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byDeante' Peake - Licensed Property & Casualty Producer
Deante' Peake - Licensed Property & Casualty Producer
Operations Sales Manager, Property & Casualty
Updated October 4, 2021|4 min read
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If you own a home, you already know you need a homeowners insurance policy to protect it. But how do you determine how much you need? Homeowners insurance is made up of six basic protections. Before you start shopping, there are three things you should know that will help you figure out how much of each type of coverage you’ll need to buy:
The rebuild cost of your home
The total value of the personal belongings in your home
The value of your combined assets
A Policygenius expert can also help you figure out exactly how much coverage you need and compare quotes from top companies to make sure you’re getting the best price.
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You should have enough homeowners insurance to cover a complete rebuild of your house, replace all of your belongings, and cover all of your combined assets
If you have lots of expensive valuables, you’ll need more than the standard amount of personal property coverage to protect them
Your personal liability coverage should be high enough to cover the value of your assets, including your house, cars, belongings, and future wages
Dwelling coverage is the part of your homeowners insurance policy that reimburses you when the structure of your home is damaged, like if you have a house fire or your roof is damaged by a windstorm.
That means if your home’s replacement cost is $400,000, you should have $400,000 in dwelling coverage so you can afford to rebuild it from the ground up if disaster strikes. If you don’t have enough coverage to fully protect and rebuild your home, you’ll have to foot the bill for any remaining repairs, which could end up costing you thousands of dollars.
There are many factors that affect a home’s rebuild cost, from local construction costs to your home's square footage to the type and age of its roof. Insurance companies will provide you with a rebuild estimate based on the information submitted in your application — but if you want to get a rough idea of how much your home’s rebuild value is, there is a simple way to do it: Multiply the square footage of the home by the average cost per square foot to build in your area.
Home insurance helps pay to rebuild your home, but doesn’t account for inflation or the increased prices of labor and construction materials after a natural disaster, or the cost of bringing an older home up to code during a rebuild. Check with your insurance company to learn if they offer any coverage add-ons that you can add to your policy for an additional fee, like inflation guard or ordinance or law coverage.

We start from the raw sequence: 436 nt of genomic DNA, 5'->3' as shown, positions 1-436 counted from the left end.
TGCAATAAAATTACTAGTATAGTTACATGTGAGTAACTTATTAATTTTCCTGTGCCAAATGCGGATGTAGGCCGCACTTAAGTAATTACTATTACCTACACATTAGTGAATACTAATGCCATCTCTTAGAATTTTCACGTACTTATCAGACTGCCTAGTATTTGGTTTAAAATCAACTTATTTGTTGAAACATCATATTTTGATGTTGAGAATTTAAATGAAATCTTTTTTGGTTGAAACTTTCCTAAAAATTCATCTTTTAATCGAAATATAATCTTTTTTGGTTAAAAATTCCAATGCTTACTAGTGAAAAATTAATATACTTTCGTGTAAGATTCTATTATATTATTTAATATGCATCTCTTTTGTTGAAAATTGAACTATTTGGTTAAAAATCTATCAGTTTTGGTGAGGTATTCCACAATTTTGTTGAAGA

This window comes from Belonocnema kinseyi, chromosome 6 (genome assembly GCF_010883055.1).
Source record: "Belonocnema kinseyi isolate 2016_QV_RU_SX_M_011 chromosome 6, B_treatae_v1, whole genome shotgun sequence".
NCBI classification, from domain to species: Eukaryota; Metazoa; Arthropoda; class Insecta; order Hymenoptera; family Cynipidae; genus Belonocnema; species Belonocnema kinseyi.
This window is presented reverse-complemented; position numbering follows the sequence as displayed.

Personal property coverage covers your belongings, like your furniture, televisions, and wardrobe, if they’re damaged by a covered peril.
Personal property coverage is usually set at around 50% to 70% of your dwelling coverage amount. If your home is insured for $400,000, your personal property coverage limit will be anywhere from $200,000 to $280,000. But when it comes to setting personal property coverage, there are a few things you’ll need to consider:
Take a home inventory: You should make a detailed list, or inventory, of all your personal possessions. This way you have a better idea of how much personal property coverage you need, and you’ll have records of your belongings if you need to file a claim.
Upgrade your personal property coverage: Your personal property is insured at its actual cash value (ACV), meaning that depreciation is subtracted from the total reimbursement amount. To fully protect your belongings and get paid enough to replace them with new ones, you’ll need to upgrade your coverage to replacement cost coverage. This typically costs 10% more than standard personal property coverage, but it can be worth it.
Add extra coverage for high-value belongings: Home insurance companies set restrictions on how much they’ll reimburse you for high-value items like jewelry or computers. That means if your engagement ring is stolen, you’ll only be reimbursed a specific amount. If you have high-value property, check with your insurance company to see if they offer a scheduled personal property endorsement to increase your coverage limits for specific items.
If someone is badly injured and you’re held liable (like if someone slips and falls on your icy front steps) how much money do you think you’d need to put up an adequate fight in court and pay the settlement amount? It’s probably more than you think.